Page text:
EU-UK Trade and Cooperation Agreement (TCA)
The EU-UK Trade and Cooperation Agreement (TCA) establishes the post-Brexit terms of travel between the EU and the UK. While the terms of EU travel for Irish citizens are unchanged, the terms of travel for UK citizens have changed.
Under the TCA, UK citizens are entitled to visa-free travel in the Schengen Area for 90 days in any 180-day period, after this, a visa is required; these terms apply to single Schengen Area visits and to multiple Schengen Area visits.
In order to travel in the Schengen Area, UK citizens are required to have passports with a minimum of 6 months of validity on the day of travel. Additionally, UK passports are required to be fewer than 10 years old on the day of travel.
From 2022, UK citizens will have to apply for an ETIAS visa waiver in order to visit Schengen Area Member States. Passport and visa requirements apply to the Schengen Area only, UK citizens are entitled to visa-free travel to Ireland under the Common Travel Area (CTA).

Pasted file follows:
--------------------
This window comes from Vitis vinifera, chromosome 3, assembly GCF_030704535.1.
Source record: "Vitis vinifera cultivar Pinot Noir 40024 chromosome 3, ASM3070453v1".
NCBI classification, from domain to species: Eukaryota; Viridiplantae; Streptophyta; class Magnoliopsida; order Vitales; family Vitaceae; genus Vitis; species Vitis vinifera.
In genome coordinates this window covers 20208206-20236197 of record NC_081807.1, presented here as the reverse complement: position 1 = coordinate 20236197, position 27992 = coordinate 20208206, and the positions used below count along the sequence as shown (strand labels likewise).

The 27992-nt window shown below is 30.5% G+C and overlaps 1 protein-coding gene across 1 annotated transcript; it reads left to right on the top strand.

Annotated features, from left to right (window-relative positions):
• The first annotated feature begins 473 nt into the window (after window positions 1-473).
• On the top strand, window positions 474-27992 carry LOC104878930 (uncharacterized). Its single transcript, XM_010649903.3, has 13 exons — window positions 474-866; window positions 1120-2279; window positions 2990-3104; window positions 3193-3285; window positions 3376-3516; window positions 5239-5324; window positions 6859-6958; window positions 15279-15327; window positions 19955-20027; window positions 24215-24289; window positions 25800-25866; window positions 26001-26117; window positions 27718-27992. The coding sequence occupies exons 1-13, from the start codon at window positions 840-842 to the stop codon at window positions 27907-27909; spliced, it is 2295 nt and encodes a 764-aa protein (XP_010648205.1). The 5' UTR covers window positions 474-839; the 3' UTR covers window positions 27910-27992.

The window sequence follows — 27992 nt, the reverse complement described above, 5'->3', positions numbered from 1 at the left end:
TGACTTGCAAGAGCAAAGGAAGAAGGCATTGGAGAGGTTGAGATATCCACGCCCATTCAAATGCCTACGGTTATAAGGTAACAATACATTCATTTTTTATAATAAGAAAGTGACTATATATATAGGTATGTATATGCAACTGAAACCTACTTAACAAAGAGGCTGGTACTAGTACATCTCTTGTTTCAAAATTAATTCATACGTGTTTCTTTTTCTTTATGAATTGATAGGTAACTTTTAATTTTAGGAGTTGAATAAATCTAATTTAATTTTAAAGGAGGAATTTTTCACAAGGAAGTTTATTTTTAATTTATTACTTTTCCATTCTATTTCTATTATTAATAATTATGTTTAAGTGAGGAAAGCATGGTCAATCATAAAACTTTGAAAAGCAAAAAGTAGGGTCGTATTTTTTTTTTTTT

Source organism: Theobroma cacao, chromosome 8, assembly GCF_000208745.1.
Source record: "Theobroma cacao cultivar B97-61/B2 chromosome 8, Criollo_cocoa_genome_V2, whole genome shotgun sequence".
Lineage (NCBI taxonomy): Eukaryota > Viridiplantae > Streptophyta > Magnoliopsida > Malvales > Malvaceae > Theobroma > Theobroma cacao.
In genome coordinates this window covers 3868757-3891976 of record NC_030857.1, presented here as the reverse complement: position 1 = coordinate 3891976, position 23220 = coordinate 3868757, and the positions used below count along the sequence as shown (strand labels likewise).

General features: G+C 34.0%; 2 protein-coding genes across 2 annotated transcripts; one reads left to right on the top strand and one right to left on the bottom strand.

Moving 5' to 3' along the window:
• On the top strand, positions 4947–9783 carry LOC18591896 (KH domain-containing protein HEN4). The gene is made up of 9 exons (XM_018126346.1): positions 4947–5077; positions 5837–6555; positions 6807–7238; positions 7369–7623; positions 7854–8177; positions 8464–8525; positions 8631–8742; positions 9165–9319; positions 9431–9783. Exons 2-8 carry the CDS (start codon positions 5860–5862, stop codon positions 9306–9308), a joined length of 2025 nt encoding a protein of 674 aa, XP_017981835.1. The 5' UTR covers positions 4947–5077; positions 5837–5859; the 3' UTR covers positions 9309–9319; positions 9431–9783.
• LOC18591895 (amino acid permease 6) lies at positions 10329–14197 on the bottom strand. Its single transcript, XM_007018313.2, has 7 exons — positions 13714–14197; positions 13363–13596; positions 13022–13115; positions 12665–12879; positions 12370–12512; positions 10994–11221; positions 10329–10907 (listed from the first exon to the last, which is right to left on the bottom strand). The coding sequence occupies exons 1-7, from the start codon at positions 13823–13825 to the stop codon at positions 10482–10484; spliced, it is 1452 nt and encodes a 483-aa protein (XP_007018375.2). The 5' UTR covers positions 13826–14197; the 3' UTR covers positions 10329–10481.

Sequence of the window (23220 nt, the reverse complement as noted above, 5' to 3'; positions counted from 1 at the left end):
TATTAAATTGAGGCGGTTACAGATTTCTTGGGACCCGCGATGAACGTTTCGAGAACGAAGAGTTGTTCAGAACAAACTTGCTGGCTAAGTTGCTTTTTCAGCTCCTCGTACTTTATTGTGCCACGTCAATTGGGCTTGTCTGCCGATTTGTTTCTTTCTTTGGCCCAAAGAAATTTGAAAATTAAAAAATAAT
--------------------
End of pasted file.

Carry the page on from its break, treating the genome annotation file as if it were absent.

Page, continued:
In the UK, the European Health Insurance Card (EHIC), which entitles holders to healthcare access when travelling in the EU, will be gradually replaced by the Global Health Insurance Card (GHIC). This will entitle UK citizens to healthcare treatment while temporarily visiting the EU.
Non-Irish EU citizens will experience a change in travel to the UK. EU citizens are entitled to 180 days of visa-free travel in the UK after which a visa is required. In order to enter the UK, EU citizens are required to have a valid passport. On 1 January 2021, National ID cards became an insufficient form of identification for entry to the UK.